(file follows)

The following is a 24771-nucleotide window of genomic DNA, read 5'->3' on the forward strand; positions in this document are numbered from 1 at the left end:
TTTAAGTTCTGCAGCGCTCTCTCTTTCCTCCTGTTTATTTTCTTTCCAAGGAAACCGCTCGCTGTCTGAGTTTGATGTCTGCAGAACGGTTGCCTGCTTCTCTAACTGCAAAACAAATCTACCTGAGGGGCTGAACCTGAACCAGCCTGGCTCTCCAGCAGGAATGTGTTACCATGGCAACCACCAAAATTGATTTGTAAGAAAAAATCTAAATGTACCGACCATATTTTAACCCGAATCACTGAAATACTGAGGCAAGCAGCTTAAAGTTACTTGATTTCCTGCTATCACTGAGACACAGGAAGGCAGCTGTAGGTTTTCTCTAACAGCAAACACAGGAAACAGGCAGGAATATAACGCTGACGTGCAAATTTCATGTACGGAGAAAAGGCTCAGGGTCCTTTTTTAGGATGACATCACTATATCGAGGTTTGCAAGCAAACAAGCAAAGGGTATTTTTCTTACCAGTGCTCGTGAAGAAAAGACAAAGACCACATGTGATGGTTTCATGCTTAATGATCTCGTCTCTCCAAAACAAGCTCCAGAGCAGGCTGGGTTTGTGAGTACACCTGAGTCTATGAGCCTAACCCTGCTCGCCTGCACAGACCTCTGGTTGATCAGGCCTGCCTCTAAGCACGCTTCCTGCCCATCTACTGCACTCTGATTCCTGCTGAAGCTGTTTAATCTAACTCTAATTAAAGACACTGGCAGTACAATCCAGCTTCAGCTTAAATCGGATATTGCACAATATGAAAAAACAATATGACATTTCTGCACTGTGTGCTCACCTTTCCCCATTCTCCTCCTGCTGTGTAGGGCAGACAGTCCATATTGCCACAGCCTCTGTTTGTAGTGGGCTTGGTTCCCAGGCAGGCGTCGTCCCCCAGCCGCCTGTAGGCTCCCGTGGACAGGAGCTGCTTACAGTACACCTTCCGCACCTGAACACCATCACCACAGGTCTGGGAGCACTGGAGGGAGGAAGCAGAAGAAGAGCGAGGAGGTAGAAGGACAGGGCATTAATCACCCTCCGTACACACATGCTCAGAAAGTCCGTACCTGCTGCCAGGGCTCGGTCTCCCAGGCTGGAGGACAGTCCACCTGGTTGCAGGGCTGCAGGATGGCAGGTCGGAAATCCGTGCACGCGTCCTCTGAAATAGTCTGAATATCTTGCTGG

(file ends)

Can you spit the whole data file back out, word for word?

The following is a 24771-nucleotide window of genomic DNA, read 5'->3' on the forward strand; positions in this document are numbered from 1 at the left end:
TTTAAGTTCTGCAGCGCTCTCTCTTTCCTCCTGTTTATTTTCTTTCCAAGGAAACCGCTCGCTGTCTGAGTTTGATGTCTGCAGAACGGTTGCCTGCTTCTCTAACTGCAAAACAAATCTACCTGAGGGGCTGAACCTGAACCAGCCTGGCTCTCCAGCAGGAATGTGTTACCATGGCAACCACCAAAATTGATTTGTAAGAAAAAATCTAAATGTACCGACCATATTTTAACCCGAATCACTGAAATACTGAGGCAAGCAGCTTAAAGTTACTTGATTTCCTGCTATCACTGAGACACAGGAAGGCAGCTGTAGGTTTTCTCTAACAGCAAACACAGGAAACAGGCAGGAATATAACGCTGACGTGCAAATTTCATGTACGGAGAAAAGGCTCAGGGTCCTTTTTTAGGATGACATCACTATATCGAGGTTTGCAAGCAAACAAGCAAAGGGTATTTTTCTTACCAGTGCTCGTGAAGAAAAGACAAAGACCACATGTGATGGTTTCATGCTTAATGATCTCGTCTCTCCAAAACAAGCTCCAGAGCAGGCTGGGTTTGTGAGTACACCTGAGTCTATGAGCCTAACCCTGCTCGCCTGCACAGACCTCTGGTTGATCAGGCCTGCCTCTAAGCACGCTTCCTGCCCATCTACTGCACTCTGATTCCTGCTGAAGCTGTTTAATCTAACTCTAATTAAAGACACTGGCAGTACAATCCAGCTTCAGCTTAAATCGGATATTGCACAATATGAAAAAACAATATGACATTTCTGCACTGTGTGCTCACCTTTCCCCATTCTCCTCCTGCTGTGTAGGGCAGACAGTCCATATTGCCACAGCCTCTGTTTGTAGTGGGCTTGGTTCCCAGGCAGGCGTCGTCCCCCAGCCGCCTGTAGGCTCCCGTGGACAGGAGCTGCTTACAGTACACCTTCCGCACCTGAACACCATCACCACAGGTCTGGGAGCACTGGAGGGAGGAAGCAGAAGAAGAGCGAGGAGGTAGAAGGACAGGGCATTAATCACCCTCCGTACACACATGCTCAGAAAGTCCGTACCTGCTGCCAGGGCTCGGTCTCCCAGGCTGGAGGACAGTCCACCTGGTTGCAGGGCTGCAGGATGGCAGGTCGGAAATCCGTGCACGCGTCCTCTGAAATAGTCTGAATATCTTGCTGG